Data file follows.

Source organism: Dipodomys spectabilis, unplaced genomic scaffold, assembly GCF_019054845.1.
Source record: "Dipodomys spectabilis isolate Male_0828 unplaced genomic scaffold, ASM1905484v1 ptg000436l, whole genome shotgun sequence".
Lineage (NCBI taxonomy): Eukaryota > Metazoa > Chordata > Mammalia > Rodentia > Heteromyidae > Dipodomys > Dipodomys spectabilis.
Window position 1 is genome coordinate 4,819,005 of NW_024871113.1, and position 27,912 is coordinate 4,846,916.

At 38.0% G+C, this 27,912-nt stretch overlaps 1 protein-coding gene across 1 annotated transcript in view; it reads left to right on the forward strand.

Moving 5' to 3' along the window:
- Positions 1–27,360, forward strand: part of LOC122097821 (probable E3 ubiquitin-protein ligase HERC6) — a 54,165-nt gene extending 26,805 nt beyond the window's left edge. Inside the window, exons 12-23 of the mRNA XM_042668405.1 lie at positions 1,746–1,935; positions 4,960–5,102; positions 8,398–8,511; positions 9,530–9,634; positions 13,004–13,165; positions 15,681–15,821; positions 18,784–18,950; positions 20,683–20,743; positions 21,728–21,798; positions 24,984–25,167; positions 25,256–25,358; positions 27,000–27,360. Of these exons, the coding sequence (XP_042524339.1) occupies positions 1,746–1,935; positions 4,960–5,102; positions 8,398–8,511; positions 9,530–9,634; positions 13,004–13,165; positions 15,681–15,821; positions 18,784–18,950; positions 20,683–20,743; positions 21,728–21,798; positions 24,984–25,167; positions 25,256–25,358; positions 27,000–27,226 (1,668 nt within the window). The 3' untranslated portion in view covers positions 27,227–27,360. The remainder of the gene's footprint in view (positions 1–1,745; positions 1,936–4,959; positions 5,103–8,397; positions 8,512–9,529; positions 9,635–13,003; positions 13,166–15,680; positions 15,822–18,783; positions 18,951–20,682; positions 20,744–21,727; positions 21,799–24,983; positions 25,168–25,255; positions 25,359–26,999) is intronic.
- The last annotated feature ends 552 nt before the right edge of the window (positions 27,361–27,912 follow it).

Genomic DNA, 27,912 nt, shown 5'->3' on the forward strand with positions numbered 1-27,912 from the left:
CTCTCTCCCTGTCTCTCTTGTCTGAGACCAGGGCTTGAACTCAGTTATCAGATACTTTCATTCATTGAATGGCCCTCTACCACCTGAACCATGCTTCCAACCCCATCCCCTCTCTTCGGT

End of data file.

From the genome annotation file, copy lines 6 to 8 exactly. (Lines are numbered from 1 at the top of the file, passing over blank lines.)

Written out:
Moving 5' to 3' along the window:
- Positions 1–27,360, forward strand: part of LOC122097821 (probable E3 ubiquitin-protein ligase HERC6) — a 54,165-nt gene extending 26,805 nt beyond the window's left edge. Inside the window, exons 12-23 of the mRNA XM_042668405.1 lie at positions 1,746–1,935; positions 4,960–5,102; positions 8,398–8,511; positions 9,530–9,634; positions 13,004–13,165; positions 15,681–15,821; positions 18,784–18,950; positions 20,683–20,743; positions 21,728–21,798; positions 24,984–25,167; positions 25,256–25,358; positions 27,000–27,360. Of these exons, the coding sequence (XP_042524339.1) occupies positions 1,746–1,935; positions 4,960–5,102; positions 8,398–8,511; positions 9,530–9,634; positions 13,004–13,165; positions 15,681–15,821; positions 18,784–18,950; positions 20,683–20,743; positions 21,728–21,798; positions 24,984–25,167; positions 25,256–25,358; positions 27,000–27,226 (1,668 nt within the window). The 3' untranslated portion in view covers positions 27,227–27,360. The remainder of the gene's footprint in view (positions 1–1,745; positions 1,936–4,959; positions 5,103–8,397; positions 8,512–9,529; positions 9,635–13,003; positions 13,166–15,680; positions 15,822–18,783; positions 18,951–20,682; positions 20,744–21,727; positions 21,799–24,983; positions 25,168–25,255; positions 25,359–26,999) is intronic.
- The last annotated feature ends 552 nt before the right edge of the window (positions 27,361–27,912 follow it).